The Power of Words from London: Part 2

One of my favorite things that I saw in London was the British Library. They have an exhibition right now called Propaganda: Power and Persuasion, which slaps viewers over the head with the impact language can have on people.

propaganda

Although the exhibit was relatively chronological, it was actually organized thematically, which was a cool and unexpected way to showcase everything that falls under the umbrella of “propaganda” (as defined by Merriam-Webster): ideas, facts, or allegations spread deliberately to further one’s cause or to damage an opposing cause; also : a public action having such an effect.

When people think of propaganda, they most often think of linguistic messages, usually in print, that a government sends its people to tell them what’s good vs. evil or right vs. wrong. Propaganda is just another one of those examples of how humans intuitively know that their words have the power to shape their readers’ or listeners’ perceptions and behaviors… otherwise no one would bother with propaganda in the first place. Propaganda may begin as a simple message but, sort of like a snowball, grows as it’s spread farther, eventually becoming something much larger and more powerful than it started out as:

“The propagandist uses a keyboard and composes a symphony.” -Jacques Ellul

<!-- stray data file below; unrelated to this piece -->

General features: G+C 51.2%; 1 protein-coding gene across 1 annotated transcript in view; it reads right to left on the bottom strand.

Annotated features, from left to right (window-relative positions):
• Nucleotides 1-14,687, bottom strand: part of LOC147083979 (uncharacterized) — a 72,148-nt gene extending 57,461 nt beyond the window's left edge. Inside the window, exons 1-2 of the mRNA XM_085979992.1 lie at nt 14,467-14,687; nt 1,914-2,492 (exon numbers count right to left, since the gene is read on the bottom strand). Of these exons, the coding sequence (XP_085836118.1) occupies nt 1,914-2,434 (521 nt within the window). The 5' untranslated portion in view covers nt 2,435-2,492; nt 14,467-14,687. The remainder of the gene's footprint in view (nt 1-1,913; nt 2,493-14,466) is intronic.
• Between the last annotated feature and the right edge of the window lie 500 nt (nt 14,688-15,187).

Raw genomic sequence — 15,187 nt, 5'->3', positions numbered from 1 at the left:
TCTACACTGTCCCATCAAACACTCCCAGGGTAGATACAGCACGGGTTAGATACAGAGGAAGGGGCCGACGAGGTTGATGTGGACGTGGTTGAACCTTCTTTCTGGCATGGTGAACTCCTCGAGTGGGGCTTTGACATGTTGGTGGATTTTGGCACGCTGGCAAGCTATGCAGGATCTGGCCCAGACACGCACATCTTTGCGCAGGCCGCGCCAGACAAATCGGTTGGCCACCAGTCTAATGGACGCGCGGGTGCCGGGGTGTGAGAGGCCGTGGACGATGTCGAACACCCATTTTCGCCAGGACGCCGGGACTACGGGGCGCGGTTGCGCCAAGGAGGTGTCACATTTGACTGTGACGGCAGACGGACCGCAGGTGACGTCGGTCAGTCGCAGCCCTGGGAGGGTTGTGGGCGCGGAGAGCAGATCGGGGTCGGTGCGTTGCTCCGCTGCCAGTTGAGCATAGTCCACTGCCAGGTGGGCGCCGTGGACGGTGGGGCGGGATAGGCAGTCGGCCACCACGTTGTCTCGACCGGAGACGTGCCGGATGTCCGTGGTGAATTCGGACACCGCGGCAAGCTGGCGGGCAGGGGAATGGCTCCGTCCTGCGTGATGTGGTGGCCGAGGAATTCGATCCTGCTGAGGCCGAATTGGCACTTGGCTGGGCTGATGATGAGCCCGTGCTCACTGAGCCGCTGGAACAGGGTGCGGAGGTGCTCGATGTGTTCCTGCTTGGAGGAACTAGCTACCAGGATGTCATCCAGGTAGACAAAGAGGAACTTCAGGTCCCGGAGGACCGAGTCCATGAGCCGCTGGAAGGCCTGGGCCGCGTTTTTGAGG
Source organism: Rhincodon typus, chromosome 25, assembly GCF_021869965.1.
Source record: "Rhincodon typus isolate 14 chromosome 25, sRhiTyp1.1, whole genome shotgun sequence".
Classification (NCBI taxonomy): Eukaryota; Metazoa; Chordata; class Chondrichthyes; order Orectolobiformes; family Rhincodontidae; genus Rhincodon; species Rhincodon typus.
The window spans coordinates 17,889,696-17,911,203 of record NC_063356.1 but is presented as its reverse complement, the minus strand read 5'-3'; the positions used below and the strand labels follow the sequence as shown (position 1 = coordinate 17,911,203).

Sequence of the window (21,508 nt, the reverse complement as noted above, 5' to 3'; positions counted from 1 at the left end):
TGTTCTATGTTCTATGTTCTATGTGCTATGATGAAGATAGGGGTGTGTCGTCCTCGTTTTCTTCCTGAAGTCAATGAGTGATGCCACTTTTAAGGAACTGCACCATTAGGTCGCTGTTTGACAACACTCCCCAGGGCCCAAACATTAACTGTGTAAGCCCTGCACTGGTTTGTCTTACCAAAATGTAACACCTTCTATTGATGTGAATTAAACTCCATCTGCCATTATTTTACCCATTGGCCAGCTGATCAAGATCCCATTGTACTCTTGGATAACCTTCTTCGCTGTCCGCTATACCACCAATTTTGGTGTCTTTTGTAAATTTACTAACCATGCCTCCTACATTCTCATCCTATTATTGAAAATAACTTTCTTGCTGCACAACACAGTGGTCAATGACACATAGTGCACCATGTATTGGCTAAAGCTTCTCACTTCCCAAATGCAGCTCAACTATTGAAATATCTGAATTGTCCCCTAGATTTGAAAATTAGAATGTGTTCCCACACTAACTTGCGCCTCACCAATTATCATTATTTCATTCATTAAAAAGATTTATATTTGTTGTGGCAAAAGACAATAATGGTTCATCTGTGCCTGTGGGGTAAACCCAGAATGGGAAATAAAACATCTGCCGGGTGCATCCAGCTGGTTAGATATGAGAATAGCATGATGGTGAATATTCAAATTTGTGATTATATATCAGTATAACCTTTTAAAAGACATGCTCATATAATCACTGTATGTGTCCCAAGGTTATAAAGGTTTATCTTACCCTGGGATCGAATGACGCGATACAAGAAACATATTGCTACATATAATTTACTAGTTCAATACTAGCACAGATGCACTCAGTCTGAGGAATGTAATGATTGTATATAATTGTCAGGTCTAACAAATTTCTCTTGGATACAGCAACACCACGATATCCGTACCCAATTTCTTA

The exhibit started with Origins, which detailed the ways that earliest rulers reinforced their authority, created a sense of shared identity, vilified enemies, and justified wars.
Next was the section Nation, which focused on the aspects of society that government controls: education, currency, national symbols, and sometimes media, and how these tools have been used as propaganda to influence their people’s beliefs.
The Enemy and War sections were similar, demonstrating how nations use emotionally-laden propaganda to persuade their citizens to unite against a common enemy and to maintain morale during war.
The Health section was also interesting because public health campaigns aren’t what I’d typically think of as propaganda, but the exhibit showcased many images and slogans used to demonize or encourage different health habits.
The final section, Today, focused on digital technology and the new routes that it has opened up for states to communicate to the people but also for the people to challenge and criticize the messages they receive.

Overall, a really interesting exhibit that opened our eyes a little more to the manipulative messages that surround us in everyday life.

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